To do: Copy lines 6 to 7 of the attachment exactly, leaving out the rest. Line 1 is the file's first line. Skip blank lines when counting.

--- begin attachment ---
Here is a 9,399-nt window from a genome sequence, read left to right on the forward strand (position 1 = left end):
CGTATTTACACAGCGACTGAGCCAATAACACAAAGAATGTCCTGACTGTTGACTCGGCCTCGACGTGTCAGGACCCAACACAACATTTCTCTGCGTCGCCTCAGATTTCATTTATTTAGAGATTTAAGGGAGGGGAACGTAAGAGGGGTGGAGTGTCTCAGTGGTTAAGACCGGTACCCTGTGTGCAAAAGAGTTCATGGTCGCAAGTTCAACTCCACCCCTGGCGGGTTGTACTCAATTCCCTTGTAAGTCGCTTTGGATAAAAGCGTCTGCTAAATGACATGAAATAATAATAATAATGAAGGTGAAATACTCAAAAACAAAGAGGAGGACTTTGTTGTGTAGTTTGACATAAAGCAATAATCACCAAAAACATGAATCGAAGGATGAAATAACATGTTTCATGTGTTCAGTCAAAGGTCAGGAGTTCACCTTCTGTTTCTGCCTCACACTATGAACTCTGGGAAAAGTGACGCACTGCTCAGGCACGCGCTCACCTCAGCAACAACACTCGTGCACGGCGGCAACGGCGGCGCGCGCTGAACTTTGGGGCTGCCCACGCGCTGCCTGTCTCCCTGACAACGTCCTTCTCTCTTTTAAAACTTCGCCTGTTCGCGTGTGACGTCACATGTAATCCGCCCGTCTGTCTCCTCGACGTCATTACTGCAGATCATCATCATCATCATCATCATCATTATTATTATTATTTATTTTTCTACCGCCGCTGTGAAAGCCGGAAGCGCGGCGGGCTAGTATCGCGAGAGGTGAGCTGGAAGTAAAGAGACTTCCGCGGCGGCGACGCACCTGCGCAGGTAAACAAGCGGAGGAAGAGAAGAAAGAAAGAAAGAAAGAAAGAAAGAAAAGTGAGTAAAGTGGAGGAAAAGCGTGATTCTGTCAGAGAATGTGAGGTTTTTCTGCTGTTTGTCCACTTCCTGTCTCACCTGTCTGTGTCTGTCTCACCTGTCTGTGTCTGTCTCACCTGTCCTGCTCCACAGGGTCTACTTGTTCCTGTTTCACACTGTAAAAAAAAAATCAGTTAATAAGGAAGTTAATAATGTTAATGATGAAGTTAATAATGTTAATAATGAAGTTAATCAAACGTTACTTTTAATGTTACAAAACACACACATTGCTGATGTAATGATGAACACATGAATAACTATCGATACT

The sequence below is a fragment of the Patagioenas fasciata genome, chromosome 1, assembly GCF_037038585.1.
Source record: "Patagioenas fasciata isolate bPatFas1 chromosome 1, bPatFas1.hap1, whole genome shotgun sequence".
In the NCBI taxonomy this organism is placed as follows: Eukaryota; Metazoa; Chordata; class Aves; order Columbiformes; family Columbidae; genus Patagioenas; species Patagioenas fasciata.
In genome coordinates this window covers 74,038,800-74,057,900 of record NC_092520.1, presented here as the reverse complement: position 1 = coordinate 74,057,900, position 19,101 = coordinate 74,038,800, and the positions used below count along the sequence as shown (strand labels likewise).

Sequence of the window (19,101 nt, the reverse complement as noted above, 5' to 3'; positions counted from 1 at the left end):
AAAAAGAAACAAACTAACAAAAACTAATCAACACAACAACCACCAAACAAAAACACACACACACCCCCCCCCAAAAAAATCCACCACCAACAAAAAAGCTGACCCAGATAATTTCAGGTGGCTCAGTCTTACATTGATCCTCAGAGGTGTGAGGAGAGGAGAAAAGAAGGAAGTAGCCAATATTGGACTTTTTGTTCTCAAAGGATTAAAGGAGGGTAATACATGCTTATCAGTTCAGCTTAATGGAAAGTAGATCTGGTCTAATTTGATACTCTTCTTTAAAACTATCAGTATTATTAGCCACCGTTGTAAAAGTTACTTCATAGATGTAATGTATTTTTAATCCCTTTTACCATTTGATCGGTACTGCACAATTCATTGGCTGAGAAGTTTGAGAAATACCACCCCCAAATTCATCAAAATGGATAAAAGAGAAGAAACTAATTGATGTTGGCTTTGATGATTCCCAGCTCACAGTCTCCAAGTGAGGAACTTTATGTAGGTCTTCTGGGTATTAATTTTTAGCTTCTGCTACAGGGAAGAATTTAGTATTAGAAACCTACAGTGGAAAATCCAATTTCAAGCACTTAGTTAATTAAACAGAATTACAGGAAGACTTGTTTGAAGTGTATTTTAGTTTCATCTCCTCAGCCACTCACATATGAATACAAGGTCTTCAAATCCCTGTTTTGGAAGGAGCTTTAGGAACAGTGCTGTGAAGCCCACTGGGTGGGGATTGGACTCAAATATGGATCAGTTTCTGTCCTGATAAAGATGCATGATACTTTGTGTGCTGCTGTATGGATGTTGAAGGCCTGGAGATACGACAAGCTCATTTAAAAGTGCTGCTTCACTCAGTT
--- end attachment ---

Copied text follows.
In genome coordinates this window covers 74,038,800-74,057,900 of record NC_092520.1, presented here as the reverse complement: position 1 = coordinate 74,057,900, position 19,101 = coordinate 74,038,800, and the positions used below count along the sequence as shown (strand labels likewise).

Sequence of the window (19,101 nt, the reverse complement as noted above, 5' to 3'; positions counted from 1 at the left end):